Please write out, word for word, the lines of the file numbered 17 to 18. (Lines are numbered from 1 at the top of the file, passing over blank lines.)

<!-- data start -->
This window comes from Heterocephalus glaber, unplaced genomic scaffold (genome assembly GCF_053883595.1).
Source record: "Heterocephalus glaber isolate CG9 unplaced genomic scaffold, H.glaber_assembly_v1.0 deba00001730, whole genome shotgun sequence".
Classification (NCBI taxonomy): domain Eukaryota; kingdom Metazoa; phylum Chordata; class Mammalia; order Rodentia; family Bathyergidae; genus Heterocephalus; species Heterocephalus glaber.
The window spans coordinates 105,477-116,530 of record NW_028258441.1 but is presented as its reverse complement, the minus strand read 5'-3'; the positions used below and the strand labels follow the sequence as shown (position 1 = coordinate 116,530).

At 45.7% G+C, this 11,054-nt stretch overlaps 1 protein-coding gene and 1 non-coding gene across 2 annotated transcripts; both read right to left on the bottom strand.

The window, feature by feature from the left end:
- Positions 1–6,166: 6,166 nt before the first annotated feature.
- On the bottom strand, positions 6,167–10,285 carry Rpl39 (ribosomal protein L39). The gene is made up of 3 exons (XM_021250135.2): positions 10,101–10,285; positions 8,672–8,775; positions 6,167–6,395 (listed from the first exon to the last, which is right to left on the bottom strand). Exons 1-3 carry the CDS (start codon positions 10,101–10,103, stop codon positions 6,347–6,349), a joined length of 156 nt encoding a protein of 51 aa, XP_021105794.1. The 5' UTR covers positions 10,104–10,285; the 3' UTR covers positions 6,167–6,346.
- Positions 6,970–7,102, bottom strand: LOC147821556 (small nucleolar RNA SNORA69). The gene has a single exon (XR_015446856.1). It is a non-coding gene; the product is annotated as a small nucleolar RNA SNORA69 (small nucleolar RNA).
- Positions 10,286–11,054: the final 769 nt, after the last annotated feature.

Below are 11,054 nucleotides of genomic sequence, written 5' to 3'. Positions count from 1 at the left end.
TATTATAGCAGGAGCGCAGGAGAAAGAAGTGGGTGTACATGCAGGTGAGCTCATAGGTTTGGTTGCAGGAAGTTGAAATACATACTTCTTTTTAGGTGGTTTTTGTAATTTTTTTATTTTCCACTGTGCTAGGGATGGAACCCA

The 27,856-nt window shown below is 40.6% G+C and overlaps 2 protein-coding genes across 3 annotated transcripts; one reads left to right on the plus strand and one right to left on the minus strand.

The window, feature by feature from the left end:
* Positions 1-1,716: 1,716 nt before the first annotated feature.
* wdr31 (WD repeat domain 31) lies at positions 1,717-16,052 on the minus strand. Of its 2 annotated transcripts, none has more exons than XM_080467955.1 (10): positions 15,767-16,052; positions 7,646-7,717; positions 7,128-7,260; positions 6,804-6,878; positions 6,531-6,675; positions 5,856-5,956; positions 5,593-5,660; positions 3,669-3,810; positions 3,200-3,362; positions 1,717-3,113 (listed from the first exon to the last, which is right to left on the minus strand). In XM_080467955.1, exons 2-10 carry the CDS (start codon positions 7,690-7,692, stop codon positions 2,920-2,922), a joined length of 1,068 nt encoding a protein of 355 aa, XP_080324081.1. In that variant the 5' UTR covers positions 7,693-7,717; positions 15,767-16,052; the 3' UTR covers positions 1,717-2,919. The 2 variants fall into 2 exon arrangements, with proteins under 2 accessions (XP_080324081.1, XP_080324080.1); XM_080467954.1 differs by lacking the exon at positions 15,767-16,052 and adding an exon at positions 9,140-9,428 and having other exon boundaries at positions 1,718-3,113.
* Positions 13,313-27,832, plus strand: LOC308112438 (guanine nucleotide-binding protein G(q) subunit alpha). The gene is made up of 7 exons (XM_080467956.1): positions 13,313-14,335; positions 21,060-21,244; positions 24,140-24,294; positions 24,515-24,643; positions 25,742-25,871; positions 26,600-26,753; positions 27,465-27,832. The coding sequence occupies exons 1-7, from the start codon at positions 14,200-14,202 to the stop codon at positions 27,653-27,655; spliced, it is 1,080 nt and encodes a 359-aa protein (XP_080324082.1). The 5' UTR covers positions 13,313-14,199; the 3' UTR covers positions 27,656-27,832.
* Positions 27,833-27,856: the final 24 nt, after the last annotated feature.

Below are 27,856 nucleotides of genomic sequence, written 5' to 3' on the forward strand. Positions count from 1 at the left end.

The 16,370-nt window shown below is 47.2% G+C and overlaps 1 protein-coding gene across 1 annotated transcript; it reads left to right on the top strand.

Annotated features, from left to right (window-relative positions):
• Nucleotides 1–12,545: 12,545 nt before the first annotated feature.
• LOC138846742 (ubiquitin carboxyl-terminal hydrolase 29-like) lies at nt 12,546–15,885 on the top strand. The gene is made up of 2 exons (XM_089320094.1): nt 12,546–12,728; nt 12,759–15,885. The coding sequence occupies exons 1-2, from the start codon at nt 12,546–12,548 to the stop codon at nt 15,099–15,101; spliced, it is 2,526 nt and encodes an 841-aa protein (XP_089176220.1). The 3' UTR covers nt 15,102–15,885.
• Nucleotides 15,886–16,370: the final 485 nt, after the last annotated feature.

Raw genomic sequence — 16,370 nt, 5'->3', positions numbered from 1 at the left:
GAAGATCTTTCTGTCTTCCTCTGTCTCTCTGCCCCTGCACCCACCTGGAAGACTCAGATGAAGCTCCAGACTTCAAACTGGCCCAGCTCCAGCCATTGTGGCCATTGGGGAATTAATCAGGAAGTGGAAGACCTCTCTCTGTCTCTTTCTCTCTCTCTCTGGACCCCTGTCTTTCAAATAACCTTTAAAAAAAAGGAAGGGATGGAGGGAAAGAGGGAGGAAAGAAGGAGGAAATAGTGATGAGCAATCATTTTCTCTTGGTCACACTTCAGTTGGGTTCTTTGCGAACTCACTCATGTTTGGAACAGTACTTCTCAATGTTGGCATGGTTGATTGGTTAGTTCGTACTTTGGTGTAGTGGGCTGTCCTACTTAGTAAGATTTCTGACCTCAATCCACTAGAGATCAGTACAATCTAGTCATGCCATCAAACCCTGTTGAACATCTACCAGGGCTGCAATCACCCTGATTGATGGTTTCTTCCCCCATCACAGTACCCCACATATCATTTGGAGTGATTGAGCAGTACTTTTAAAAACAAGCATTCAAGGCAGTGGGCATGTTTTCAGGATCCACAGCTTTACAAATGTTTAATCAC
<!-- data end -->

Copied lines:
* Positions 13,313-27,832, plus strand: LOC308112438 (guanine nucleotide-binding protein G(q) subunit alpha). The gene is made up of 7 exons (XM_080467956.1): positions 13,313-14,335; positions 21,060-21,244; positions 24,140-24,294; positions 24,515-24,643; positions 25,742-25,871; positions 26,600-26,753; positions 27,465-27,832. The coding sequence occupies exons 1-7, from the start codon at positions 14,200-14,202 to the stop codon at positions 27,653-27,655; spliced, it is 1,080 nt and encodes a 359-aa protein (XP_080324082.1). The 5' UTR covers positions 13,313-14,199; the 3' UTR covers positions 27,656-27,832.
* Positions 27,833-27,856: the final 24 nt, after the last annotated feature.